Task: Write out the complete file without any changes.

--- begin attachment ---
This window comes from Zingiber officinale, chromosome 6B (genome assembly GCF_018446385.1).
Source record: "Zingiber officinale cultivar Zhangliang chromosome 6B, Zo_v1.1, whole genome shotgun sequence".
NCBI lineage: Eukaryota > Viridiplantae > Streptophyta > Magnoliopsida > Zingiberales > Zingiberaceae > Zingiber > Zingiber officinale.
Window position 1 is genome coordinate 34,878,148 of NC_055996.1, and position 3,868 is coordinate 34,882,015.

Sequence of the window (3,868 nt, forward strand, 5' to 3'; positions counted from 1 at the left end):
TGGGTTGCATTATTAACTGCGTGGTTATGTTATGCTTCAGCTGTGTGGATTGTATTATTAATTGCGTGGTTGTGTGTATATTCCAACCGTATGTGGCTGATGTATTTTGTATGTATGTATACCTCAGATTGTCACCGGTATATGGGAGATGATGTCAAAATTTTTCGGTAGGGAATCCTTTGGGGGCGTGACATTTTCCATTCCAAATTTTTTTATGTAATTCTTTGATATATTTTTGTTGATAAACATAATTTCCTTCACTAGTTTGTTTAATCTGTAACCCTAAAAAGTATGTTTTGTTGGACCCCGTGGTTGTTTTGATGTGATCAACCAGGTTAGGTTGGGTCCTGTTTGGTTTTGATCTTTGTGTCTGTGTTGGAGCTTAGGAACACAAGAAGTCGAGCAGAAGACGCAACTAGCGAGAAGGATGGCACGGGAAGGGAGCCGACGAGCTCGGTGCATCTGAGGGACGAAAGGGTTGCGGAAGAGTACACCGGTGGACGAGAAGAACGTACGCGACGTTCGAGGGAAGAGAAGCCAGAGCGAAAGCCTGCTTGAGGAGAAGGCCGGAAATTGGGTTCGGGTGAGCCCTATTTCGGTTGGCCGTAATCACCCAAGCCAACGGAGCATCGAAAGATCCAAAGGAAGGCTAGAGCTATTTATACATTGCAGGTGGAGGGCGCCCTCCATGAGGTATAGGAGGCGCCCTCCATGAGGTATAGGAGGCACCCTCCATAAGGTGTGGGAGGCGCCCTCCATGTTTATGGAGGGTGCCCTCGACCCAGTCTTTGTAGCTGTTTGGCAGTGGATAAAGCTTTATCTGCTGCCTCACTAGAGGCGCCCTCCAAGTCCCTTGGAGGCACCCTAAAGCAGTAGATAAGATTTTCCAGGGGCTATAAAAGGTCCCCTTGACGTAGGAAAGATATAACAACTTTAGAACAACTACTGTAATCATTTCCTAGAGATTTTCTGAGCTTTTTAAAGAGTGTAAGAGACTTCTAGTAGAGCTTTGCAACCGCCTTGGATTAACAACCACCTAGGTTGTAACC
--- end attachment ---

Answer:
This window comes from Zingiber officinale, chromosome 6B (genome assembly GCF_018446385.1).
Source record: "Zingiber officinale cultivar Zhangliang chromosome 6B, Zo_v1.1, whole genome shotgun sequence".
NCBI lineage: Eukaryota > Viridiplantae > Streptophyta > Magnoliopsida > Zingiberales > Zingiberaceae > Zingiber > Zingiber officinale.
Window position 1 is genome coordinate 34,878,148 of NC_055996.1, and position 3,868 is coordinate 34,882,015.

Sequence of the window (3,868 nt, forward strand, 5' to 3'; positions counted from 1 at the left end):
TGGGTTGCATTATTAACTGCGTGGTTATGTTATGCTTCAGCTGTGTGGATTGTATTATTAATTGCGTGGTTGTGTGTATATTCCAACCGTATGTGGCTGATGTATTTTGTATGTATGTATACCTCAGATTGTCACCGGTATATGGGAGATGATGTCAAAATTTTTCGGTAGGGAATCCTTTGGGGGCGTGACATTTTCCATTCCAAATTTTTTTATGTAATTCTTTGATATATTTTTGTTGATAAACATAATTTCCTTCACTAGTTTGTTTAATCTGTAACCCTAAAAAGTATGTTTTGTTGGACCCCGTGGTTGTTTTGATGTGATCAACCAGGTTAGGTTGGGTCCTGTTTGGTTTTGATCTTTGTGTCTGTGTTGGAGCTTAGGAACACAAGAAGTCGAGCAGAAGACGCAACTAGCGAGAAGGATGGCACGGGAAGGGAGCCGACGAGCTCGGTGCATCTGAGGGACGAAAGGGTTGCGGAAGAGTACACCGGTGGACGAGAAGAACGTACGCGACGTTCGAGGGAAGAGAAGCCAGAGCGAAAGCCTGCTTGAGGAGAAGGCCGGAAATTGGGTTCGGGTGAGCCCTATTTCGGTTGGCCGTAATCACCCAAGCCAACGGAGCATCGAAAGATCCAAAGGAAGGCTAGAGCTATTTATACATTGCAGGTGGAGGGCGCCCTCCATGAGGTATAGGAGGCGCCCTCCATGAGGTATAGGAGGCACCCTCCATAAGGTGTGGGAGGCGCCCTCCATGTTTATGGAGGGTGCCCTCGACCCAGTCTTTGTAGCTGTTTGGCAGTGGATAAAGCTTTATCTGCTGCCTCACTAGAGGCGCCCTCCAAGTCCCTTGGAGGCACCCTAAAGCAGTAGATAAGATTTTCCAGGGGCTATAAAAGGTCCCCTTGACGTAGGAAAGATATAACAACTTTAGAACAACTACTGTAATCATTTCCTAGAGATTTTCTGAGCTTTTTAAAGAGTGTAAGAGACTTCTAGTAGAGCTTTGCAACCGCCTTGGATTAACAACCACCTAGGTTGTAACC